Please join the Program in Racism, Immigration, and Citizenship (RIC) as we embark on a new project aimed at professional development for JHU PhD students, assisting with career planning beyond traditional academic employment. Funded by a grant from the Provost’s Professional Development Innovation Initiative, RIC is inaugurating a set of workshops over the next two years about careers in reform of the criminal punishment system, broadly construed. These workshops will feature a number of speakers with graduate training in humanities/social sciences who are working on alternatives to mass incarceration in the United States. These workshops will allow JHU PhD students to learn about several different types of organizations and how they might use their doctoral training in this sphere, as well to network with leaders in this area. These workshops will be led by JHU faculty Nathan Connolly (History), Stuart Schrader (Sociology), Christy Thornton (Sociology), and Vesla Weaver (Political Science & Sociology).
The first workshop will be a discussion about education in prison, featuring three speakers who work on college in prison, Jessica Neptune (Bard Prison Initiative), Kaitlin Noss (NYU Prison Education Program), and Amy Roza (Goucher Prison Education Partnership).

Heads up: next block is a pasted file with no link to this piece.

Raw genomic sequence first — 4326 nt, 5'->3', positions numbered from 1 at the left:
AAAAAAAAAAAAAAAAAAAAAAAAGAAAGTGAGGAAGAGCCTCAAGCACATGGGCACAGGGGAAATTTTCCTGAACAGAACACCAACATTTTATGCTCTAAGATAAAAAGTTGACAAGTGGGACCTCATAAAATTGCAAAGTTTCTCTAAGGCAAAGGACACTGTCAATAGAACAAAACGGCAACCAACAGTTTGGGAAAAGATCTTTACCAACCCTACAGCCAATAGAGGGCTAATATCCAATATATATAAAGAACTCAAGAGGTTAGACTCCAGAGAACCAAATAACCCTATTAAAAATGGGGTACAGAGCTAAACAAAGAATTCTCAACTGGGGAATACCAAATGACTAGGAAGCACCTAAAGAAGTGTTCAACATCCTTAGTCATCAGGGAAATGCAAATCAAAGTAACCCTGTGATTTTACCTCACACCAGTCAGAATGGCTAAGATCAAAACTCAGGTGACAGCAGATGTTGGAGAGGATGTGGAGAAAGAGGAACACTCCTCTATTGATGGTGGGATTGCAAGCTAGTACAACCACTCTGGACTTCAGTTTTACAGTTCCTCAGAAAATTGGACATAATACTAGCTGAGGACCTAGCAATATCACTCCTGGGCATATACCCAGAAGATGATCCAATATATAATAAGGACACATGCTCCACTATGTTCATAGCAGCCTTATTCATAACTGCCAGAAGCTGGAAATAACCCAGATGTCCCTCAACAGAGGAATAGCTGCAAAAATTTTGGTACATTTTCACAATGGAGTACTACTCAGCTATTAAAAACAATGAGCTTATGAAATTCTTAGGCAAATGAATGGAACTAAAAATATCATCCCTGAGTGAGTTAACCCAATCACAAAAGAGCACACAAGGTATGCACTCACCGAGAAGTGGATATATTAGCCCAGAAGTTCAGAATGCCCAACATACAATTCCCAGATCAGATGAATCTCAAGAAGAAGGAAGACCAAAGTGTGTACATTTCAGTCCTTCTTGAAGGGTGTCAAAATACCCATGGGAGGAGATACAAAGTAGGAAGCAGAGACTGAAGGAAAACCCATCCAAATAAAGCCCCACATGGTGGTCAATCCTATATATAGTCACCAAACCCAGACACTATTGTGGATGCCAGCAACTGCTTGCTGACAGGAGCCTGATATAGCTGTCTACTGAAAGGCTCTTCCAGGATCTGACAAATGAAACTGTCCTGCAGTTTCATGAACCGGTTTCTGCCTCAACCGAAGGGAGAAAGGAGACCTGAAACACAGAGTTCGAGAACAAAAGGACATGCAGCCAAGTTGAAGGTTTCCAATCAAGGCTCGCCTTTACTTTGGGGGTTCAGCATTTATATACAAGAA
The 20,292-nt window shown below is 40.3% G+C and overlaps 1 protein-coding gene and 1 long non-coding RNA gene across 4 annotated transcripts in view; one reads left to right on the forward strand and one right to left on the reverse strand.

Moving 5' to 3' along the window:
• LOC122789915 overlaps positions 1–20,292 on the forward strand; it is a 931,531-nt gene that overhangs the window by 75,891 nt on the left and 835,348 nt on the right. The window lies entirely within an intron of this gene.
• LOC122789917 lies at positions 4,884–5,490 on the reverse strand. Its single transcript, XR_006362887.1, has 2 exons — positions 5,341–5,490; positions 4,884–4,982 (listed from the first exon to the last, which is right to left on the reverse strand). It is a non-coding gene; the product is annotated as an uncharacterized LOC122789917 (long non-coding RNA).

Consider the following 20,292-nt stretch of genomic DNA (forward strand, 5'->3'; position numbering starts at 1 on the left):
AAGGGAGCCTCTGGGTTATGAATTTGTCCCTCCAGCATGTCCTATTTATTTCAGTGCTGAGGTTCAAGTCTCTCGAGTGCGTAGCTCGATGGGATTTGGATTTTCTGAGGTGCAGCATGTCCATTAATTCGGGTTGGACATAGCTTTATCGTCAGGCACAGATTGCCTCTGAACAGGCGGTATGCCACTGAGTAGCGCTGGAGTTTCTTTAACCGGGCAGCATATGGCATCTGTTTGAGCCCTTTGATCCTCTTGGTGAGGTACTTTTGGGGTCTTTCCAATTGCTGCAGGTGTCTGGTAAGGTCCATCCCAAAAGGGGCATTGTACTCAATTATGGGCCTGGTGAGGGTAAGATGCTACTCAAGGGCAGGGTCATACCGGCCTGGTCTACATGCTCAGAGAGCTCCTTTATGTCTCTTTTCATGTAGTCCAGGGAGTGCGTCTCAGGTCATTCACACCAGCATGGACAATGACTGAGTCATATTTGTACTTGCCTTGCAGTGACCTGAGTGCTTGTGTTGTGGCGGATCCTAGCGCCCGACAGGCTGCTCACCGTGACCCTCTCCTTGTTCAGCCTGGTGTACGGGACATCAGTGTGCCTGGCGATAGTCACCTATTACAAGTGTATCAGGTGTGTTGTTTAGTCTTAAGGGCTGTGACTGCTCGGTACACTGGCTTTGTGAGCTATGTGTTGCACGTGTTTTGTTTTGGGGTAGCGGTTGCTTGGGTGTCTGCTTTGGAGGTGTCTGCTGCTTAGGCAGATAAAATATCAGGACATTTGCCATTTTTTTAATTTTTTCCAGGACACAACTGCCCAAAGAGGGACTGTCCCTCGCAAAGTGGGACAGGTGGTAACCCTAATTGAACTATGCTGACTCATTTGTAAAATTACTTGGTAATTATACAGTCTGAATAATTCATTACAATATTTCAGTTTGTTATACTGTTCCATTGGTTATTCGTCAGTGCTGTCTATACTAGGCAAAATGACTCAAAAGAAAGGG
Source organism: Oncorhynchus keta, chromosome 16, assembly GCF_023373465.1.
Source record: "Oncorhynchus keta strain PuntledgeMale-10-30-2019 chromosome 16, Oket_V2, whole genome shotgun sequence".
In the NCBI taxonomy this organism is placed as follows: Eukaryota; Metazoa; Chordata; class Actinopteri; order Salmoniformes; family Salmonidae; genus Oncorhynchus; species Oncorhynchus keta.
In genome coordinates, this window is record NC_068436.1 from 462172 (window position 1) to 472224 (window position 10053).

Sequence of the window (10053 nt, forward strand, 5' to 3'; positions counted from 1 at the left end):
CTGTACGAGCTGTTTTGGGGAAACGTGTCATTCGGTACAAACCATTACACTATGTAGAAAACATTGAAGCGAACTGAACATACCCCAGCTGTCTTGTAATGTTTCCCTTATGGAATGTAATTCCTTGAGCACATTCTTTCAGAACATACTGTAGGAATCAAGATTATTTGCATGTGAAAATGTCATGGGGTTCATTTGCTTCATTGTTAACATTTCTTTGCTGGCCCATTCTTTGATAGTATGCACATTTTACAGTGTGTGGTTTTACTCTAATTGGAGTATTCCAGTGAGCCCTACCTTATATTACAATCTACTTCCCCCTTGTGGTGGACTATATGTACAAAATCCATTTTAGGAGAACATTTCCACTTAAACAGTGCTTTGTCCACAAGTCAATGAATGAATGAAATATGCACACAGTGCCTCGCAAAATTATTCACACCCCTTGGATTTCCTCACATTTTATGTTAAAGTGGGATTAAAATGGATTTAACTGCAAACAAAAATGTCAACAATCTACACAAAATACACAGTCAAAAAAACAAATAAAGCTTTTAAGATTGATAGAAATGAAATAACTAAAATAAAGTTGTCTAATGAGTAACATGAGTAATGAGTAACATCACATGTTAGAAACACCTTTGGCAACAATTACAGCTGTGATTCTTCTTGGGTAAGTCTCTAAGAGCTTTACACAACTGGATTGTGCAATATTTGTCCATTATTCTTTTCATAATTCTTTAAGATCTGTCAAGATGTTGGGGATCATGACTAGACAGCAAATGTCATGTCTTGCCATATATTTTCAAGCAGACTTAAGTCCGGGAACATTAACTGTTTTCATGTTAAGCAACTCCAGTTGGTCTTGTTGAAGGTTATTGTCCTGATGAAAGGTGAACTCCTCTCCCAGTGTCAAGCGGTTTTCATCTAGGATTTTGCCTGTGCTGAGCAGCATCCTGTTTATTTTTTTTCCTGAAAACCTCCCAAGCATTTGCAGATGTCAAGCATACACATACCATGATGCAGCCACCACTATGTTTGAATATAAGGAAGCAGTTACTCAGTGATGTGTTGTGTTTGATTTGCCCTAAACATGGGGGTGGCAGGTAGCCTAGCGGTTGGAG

This workshop will take place from 4pm to 5:30pm via Zoom on Thursday, October 22. Graduate students from across JHU schools are welcome to attend. Please register here. You will receive the Zoom link in advance.
This workshop, which is open only to JHU students and faculty, will then be followed immediately by a public-facing panel on “The Future of Education in Prison” from 6pm to 7:30pm via Zoom also on Thursday, October 22, moderated by Dr. Vesla Weaver. Public registration here. You will receive the Zoom link in advance.
The public panel, “The Future of Education in Prison,” will feature Jessica Neptune (Bard Prison Initiative), Kaitlin Noss (NYU Prison Education Program), and Amy Roza (Goucher Prison Education Partnership), speaking about current trends in education in prison. The speakers will outline how their organizations operate, including the different types of education in prison and various roles that educators play, and detail some of their recent experiences. They will also explain how college and graduate students can become involved in education in prison.